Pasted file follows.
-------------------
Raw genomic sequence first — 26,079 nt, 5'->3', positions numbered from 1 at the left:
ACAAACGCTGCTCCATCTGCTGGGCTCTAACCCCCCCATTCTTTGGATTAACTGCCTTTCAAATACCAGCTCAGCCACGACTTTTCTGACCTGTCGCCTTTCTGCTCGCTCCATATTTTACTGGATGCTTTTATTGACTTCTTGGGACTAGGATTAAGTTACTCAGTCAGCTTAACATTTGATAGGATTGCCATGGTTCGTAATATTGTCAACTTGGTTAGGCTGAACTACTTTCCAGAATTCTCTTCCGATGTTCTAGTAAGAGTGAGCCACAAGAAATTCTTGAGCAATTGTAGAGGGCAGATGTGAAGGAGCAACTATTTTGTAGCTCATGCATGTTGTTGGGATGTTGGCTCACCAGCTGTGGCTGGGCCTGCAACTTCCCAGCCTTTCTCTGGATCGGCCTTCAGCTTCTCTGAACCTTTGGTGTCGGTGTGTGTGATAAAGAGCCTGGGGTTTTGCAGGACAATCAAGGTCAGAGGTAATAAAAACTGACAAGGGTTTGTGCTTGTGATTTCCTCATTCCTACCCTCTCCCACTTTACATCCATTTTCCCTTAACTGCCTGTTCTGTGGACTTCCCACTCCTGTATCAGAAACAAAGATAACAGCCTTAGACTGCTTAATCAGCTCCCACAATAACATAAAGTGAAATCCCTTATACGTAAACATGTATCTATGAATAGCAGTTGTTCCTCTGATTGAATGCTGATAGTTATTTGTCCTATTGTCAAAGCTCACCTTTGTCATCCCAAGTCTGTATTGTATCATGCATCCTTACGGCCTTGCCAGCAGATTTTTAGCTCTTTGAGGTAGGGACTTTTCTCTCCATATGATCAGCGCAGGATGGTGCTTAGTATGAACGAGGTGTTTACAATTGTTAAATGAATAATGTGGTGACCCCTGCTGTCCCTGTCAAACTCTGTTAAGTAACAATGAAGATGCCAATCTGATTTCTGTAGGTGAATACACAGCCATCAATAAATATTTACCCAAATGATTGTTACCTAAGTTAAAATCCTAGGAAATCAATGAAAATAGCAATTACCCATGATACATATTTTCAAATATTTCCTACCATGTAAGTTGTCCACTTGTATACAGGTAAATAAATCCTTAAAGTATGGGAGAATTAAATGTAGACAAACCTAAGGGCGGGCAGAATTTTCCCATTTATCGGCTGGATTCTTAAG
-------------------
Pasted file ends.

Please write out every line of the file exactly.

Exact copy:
Raw genomic sequence first — 26,079 nt, 5'->3', positions numbered from 1 at the left:
ACAAACGCTGCTCCATCTGCTGGGCTCTAACCCCCCCATTCTTTGGATTAACTGCCTTTCAAATACCAGCTCAGCCACGACTTTTCTGACCTGTCGCCTTTCTGCTCGCTCCATATTTTACTGGATGCTTTTATTGACTTCTTGGGACTAGGATTAAGTTACTCAGTCAGCTTAACATTTGATAGGATTGCCATGGTTCGTAATATTGTCAACTTGGTTAGGCTGAACTACTTTCCAGAATTCTCTTCCGATGTTCTAGTAAGAGTGAGCCACAAGAAATTCTTGAGCAATTGTAGAGGGCAGATGTGAAGGAGCAACTATTTTGTAGCTCATGCATGTTGTTGGGATGTTGGCTCACCAGCTGTGGCTGGGCCTGCAACTTCCCAGCCTTTCTCTGGATCGGCCTTCAGCTTCTCTGAACCTTTGGTGTCGGTGTGTGTGATAAAGAGCCTGGGGTTTTGCAGGACAATCAAGGTCAGAGGTAATAAAAACTGACAAGGGTTTGTGCTTGTGATTTCCTCATTCCTACCCTCTCCCACTTTACATCCATTTTCCCTTAACTGCCTGTTCTGTGGACTTCCCACTCCTGTATCAGAAACAAAGATAACAGCCTTAGACTGCTTAATCAGCTCCCACAATAACATAAAGTGAAATCCCTTATACGTAAACATGTATCTATGAATAGCAGTTGTTCCTCTGATTGAATGCTGATAGTTATTTGTCCTATTGTCAAAGCTCACCTTTGTCATCCCAAGTCTGTATTGTATCATGCATCCTTACGGCCTTGCCAGCAGATTTTTAGCTCTTTGAGGTAGGGACTTTTCTCTCCATATGATCAGCGCAGGATGGTGCTTAGTATGAACGAGGTGTTTACAATTGTTAAATGAATAATGTGGTGACCCCTGCTGTCCCTGTCAAACTCTGTTAAGTAACAATGAAGATGCCAATCTGATTTCTGTAGGTGAATACACAGCCATCAATAAATATTTACCCAAATGATTGTTACCTAAGTTAAAATCCTAGGAAATCAATGAAAATAGCAATTACCCATGATACATATTTTCAAATATTTCCTACCATGTAAGTTGTCCACTTGTATACAGGTAAATAAATCCTTAAAGTATGGGAGAATTAAATGTAGACAAACCTAAGGGCGGGCAGAATTTTCCCATTTATCGGCTGGATTCTTAAG